• The UK economy is bigger than previously thought per new estimates published by the Office for National Statistics. It says there is 1.3% more activity going on than it had previously thought. The UK economy is worth some £2tn.
• If Brexit shaves 1% from growth for 10yrs, that will be £1,100bn and counting by the end of year ten. The ONS says ‘these new figures are produced using new sources and methods, giving significantly improved estimates of how money moves around the UK economy.’
• Donald Trump has said he is considering a new, temporary payroll tax cut to help boost the US economy.
• Sterling up slightly at $1.2156 and €1.0956. Oil up at $60.35. UK 10yr gilt yield down 3bps at 0.45%. World markets lower yesterday with Far East mixed in Wednesday trade.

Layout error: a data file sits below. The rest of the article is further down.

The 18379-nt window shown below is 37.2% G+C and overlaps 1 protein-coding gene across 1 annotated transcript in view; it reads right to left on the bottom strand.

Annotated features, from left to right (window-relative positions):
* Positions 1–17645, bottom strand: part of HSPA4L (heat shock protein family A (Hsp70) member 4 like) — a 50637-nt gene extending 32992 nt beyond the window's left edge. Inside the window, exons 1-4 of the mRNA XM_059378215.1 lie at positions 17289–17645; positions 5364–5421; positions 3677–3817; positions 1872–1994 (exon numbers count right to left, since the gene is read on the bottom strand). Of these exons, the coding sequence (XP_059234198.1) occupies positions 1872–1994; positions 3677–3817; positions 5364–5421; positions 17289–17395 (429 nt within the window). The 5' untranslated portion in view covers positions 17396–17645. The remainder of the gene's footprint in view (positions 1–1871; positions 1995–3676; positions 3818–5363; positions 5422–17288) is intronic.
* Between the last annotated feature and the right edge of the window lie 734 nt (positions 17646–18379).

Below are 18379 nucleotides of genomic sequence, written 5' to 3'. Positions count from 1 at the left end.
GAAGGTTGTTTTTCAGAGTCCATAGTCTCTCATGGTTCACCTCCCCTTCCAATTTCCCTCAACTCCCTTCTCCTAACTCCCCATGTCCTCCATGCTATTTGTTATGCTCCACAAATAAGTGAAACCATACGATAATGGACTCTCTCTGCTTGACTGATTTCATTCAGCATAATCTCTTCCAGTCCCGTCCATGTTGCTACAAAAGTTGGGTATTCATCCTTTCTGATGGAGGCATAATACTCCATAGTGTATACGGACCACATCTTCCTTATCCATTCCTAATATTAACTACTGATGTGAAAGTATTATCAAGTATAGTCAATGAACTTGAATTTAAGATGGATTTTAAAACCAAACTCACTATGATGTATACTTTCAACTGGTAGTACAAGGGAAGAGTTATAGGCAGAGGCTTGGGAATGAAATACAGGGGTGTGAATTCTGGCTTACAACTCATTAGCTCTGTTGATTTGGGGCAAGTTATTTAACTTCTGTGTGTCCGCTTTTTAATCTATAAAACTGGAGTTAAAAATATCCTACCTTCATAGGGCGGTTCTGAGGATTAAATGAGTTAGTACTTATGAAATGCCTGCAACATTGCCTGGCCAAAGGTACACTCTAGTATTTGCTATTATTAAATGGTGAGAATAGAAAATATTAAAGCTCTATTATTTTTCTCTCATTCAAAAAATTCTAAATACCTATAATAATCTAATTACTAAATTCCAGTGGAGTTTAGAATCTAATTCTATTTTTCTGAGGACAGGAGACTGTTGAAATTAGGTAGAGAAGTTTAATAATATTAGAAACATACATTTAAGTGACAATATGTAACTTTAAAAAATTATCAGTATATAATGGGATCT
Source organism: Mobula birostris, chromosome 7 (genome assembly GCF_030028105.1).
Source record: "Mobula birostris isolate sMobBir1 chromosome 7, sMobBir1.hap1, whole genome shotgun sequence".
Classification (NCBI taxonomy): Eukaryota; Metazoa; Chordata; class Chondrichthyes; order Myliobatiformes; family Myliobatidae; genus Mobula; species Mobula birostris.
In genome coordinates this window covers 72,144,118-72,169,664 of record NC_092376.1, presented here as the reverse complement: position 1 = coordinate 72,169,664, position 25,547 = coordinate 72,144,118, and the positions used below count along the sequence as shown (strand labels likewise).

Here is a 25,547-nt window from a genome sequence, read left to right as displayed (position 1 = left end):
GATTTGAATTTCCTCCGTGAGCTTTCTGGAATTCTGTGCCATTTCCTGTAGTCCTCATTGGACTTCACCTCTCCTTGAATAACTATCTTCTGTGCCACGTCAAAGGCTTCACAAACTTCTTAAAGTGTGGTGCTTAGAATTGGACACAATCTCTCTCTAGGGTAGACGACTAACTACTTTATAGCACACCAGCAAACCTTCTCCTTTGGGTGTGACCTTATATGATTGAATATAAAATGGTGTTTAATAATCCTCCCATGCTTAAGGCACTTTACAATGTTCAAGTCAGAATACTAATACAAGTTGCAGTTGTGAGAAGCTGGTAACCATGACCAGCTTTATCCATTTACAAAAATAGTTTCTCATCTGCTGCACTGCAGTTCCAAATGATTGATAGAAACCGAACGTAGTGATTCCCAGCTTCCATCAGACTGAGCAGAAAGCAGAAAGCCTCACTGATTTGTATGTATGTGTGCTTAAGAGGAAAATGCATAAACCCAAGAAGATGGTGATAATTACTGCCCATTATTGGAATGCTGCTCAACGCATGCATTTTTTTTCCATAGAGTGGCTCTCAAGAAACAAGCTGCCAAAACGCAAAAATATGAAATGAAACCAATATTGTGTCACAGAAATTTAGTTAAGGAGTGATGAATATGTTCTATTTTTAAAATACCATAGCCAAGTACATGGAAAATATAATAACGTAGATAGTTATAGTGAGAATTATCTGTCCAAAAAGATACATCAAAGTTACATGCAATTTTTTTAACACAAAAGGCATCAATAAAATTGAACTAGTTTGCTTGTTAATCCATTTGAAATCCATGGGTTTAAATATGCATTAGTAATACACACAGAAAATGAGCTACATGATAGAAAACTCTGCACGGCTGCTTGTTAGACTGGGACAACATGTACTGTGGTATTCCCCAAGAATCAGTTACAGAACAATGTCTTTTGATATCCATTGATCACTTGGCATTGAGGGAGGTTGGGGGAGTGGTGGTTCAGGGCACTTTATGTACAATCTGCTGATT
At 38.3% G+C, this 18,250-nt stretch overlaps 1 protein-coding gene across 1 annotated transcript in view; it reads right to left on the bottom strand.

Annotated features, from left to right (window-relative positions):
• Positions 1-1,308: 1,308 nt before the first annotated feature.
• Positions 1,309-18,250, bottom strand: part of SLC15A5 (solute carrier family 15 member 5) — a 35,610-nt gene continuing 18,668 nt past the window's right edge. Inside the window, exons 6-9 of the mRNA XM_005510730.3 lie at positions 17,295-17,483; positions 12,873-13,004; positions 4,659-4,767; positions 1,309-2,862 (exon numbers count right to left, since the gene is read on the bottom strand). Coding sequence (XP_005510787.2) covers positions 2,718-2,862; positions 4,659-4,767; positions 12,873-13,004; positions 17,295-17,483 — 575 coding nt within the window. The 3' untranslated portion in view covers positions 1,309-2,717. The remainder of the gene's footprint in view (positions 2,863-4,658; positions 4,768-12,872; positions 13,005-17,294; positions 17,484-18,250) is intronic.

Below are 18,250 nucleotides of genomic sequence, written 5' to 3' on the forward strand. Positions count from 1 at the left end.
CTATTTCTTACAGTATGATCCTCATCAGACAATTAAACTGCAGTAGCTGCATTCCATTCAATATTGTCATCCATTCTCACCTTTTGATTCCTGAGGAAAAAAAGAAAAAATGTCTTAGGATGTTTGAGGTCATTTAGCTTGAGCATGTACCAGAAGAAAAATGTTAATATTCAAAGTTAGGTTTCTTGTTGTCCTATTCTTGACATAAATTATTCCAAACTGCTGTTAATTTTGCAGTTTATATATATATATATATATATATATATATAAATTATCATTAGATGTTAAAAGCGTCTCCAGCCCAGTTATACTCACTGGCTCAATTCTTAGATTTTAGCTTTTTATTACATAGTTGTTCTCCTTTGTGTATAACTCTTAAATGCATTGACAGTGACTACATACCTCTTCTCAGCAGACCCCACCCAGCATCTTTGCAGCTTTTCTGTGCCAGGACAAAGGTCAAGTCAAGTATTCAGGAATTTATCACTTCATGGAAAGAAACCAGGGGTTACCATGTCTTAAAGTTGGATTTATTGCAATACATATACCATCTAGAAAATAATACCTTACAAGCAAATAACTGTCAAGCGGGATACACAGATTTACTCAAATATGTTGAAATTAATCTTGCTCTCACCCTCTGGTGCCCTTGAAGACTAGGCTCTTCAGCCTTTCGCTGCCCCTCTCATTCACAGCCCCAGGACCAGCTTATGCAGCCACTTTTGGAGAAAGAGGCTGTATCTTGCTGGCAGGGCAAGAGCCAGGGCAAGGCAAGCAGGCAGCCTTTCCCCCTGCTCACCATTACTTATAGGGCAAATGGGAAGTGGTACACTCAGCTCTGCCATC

• Brexit & other.
o PM Boris Johnson has been told by Donald Tusk that his plea to the EU to scrap the Brexit backstop actually makes it more likely that a hard border will result.
o US Democrat Nancy Palosi has said that a hard border would threaten a US / UK trade deal.
o Mr Tusk says ‘those against the backstop and not proposing realistic alternatives in fact support re-establishing a border.’
o BBC’s Brexitcast suggests that Mr Johnson, aided by Dominic Cummings, is seeking to engineer a crisis in early September that will allow the PM to call an election and blame it on his opponents.
o Mr Johnson is to see German Chancellor Merkel and president Macron of France later this week. Substantive talks are not expected to take place.
o A no-deal Brexit could cost farmers £850m per year in lost profits warns the BBC on the back of research conducted by farm consultants Andersons.
START THE DAY WITH A SONG:
Yesterday’s song was Temptation by Heaven 17. Today who sang:
Here’s your ticket, pack your bags,
Time for jumpin’ overboard
The transportation is here
Close enough, but not too far
RETAIL WITH NICK BUBB: